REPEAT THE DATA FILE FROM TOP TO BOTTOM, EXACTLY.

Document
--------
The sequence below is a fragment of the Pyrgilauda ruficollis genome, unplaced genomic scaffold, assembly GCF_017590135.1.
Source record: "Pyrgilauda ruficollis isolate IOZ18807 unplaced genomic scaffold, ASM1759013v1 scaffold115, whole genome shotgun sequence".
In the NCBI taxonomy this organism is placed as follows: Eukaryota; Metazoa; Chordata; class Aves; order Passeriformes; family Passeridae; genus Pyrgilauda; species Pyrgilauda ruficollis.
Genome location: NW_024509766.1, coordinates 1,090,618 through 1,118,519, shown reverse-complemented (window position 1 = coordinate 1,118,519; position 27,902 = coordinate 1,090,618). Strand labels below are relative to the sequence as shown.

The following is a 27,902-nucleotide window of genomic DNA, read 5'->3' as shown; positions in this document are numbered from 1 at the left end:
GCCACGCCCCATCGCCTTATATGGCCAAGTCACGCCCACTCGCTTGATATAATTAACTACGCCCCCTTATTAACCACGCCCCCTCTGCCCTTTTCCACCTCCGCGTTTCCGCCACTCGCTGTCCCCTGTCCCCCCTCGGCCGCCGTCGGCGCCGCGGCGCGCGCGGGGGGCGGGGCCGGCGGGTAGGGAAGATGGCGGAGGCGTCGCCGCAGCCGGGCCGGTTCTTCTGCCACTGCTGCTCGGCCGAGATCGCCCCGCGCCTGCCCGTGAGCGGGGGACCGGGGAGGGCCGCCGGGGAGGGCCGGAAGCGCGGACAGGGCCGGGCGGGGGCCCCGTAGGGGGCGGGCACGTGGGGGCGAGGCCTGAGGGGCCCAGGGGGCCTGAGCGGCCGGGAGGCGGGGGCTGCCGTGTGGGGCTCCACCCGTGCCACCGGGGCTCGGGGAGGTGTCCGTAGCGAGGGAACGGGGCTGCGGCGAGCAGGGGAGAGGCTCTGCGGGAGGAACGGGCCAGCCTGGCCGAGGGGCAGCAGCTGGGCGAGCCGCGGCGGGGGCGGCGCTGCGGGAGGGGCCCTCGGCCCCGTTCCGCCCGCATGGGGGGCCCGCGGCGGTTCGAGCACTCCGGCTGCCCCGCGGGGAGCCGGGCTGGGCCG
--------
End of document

The sequence below is a fragment of the Pyrgilauda ruficollis genome, unplaced genomic scaffold, assembly GCF_017590135.1.
Source record: "Pyrgilauda ruficollis isolate IOZ18807 unplaced genomic scaffold, ASM1759013v1 scaffold115, whole genome shotgun sequence".
In the NCBI taxonomy this organism is placed as follows: Eukaryota; Metazoa; Chordata; class Aves; order Passeriformes; family Passeridae; genus Pyrgilauda; species Pyrgilauda ruficollis.
Genome location: NW_024509766.1, coordinates 1,090,618 through 1,118,519, shown reverse-complemented (window position 1 = coordinate 1,118,519; position 27,902 = coordinate 1,090,618). Strand labels below are relative to the sequence as shown.

The following is a 27,902-nucleotide window of genomic DNA, read 5'->3' as shown; positions in this document are numbered from 1 at the left end:
GCCACGCCCCATCGCCTTATATGGCCAAGTCACGCCCACTCGCTTGATATAATTAACTACGCCCCCTTATTAACCACGCCCCCTCTGCCCTTTTCCACCTCCGCGTTTCCGCCACTCGCTGTCCCCTGTCCCCCCTCGGCCGCCGTCGGCGCCGCGGCGCGCGCGGGGGGCGGGGCCGGCGGGTAGGGAAGATGGCGGAGGCGTCGCCGCAGCCGGGCCGGTTCTTCTGCCACTGCTGCTCGGCCGAGATCGCCCCGCGCCTGCCCGTGAGCGGGGGACCGGGGAGGGCCGCCGGGGAGGGCCGGAAGCGCGGACAGGGCCGGGCGGGGGCCCCGTAGGGGGCGGGCACGTGGGGGCGAGGCCTGAGGGGCCCAGGGGGCCTGAGCGGCCGGGAGGCGGGGGCTGCCGTGTGGGGCTCCACCCGTGCCACCGGGGCTCGGGGAGGTGTCCGTAGCGAGGGAACGGGGCTGCGGCGAGCAGGGGAGAGGCTCTGCGGGAGGAACGGGCCAGCCTGGCCGAGGGGCAGCAGCTGGGCGAGCCGCGGCGGGGGCGGCGCTGCGGGAGGGGCCCTCGGCCCCGTTCCGCCCGCATGGGGGGCCCGCGGCGGTTCGAGCACTCCGGCTGCCCCGCGGGGAGCCGGGCTGGGCCG